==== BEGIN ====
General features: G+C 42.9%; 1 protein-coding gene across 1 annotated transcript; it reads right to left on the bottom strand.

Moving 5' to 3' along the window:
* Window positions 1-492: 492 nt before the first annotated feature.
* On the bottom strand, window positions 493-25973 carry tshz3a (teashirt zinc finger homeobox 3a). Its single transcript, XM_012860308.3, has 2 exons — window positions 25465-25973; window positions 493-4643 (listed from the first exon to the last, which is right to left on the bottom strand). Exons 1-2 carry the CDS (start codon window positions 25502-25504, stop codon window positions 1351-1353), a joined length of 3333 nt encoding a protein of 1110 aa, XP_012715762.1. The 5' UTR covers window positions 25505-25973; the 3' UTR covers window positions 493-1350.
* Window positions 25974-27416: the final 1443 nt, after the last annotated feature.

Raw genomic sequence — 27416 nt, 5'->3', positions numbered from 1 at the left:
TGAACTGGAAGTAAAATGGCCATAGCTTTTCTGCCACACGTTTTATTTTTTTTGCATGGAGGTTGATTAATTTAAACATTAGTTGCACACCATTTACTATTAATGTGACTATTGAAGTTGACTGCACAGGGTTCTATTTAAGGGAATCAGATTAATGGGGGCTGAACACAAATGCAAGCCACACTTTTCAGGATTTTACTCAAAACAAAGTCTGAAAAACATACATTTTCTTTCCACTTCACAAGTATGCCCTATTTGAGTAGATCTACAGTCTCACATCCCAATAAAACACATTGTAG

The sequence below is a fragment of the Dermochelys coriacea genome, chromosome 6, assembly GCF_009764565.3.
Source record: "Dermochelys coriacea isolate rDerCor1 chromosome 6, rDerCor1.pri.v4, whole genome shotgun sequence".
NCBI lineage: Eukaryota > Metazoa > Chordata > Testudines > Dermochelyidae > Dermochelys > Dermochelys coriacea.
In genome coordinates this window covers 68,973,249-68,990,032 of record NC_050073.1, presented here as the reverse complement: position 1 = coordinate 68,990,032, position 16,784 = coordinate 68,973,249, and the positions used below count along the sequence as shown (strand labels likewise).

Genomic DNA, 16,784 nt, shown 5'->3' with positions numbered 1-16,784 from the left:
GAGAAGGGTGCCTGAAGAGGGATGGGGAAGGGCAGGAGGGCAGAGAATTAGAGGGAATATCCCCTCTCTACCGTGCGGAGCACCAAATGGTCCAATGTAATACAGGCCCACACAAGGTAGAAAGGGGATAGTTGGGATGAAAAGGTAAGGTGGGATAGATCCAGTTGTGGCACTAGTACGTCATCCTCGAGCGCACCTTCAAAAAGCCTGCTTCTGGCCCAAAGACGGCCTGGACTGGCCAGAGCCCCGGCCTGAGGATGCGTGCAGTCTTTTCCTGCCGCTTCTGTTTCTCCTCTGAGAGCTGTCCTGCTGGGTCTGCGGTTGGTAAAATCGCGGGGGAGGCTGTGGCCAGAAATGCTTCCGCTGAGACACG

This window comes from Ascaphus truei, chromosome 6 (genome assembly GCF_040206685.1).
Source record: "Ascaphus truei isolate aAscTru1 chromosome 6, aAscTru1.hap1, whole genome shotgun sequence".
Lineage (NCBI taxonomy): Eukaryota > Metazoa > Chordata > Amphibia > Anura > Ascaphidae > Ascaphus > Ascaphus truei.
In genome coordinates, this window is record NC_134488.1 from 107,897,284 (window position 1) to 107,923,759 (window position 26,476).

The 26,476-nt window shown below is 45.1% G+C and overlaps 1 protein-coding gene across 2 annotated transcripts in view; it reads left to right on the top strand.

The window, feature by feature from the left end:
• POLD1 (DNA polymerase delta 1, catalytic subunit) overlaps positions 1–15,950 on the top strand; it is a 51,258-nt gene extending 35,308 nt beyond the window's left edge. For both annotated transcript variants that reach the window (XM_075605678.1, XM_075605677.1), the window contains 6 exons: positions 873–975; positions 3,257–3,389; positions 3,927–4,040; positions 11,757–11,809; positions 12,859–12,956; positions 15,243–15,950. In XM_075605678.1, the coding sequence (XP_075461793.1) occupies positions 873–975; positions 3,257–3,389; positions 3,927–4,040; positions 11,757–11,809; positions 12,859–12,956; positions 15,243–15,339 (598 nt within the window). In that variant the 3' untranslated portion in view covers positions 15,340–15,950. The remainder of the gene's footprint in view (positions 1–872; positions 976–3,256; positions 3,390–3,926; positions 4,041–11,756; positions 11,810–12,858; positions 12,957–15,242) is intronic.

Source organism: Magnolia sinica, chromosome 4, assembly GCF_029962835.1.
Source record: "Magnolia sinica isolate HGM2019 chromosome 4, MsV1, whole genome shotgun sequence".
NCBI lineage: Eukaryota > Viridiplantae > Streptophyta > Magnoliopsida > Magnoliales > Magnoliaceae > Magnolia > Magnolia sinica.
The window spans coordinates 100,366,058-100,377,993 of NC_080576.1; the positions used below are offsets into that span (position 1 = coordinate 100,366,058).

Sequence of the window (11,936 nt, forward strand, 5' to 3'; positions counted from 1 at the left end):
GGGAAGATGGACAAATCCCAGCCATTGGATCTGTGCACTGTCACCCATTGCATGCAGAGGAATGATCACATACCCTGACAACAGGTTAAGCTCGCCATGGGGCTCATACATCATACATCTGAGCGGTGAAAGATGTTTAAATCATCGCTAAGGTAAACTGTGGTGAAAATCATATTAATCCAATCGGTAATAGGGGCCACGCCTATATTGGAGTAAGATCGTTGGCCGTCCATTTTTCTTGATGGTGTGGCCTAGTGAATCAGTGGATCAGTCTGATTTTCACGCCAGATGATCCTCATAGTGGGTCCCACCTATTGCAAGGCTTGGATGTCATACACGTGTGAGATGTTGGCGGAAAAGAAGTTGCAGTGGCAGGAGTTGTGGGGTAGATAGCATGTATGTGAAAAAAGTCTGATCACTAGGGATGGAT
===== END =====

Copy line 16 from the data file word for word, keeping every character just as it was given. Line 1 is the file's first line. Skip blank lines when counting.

Lineage (NCBI taxonomy): Eukaryota > Metazoa > Chordata > Amphibia > Anura > Ascaphidae > Ascaphus > Ascaphus truei.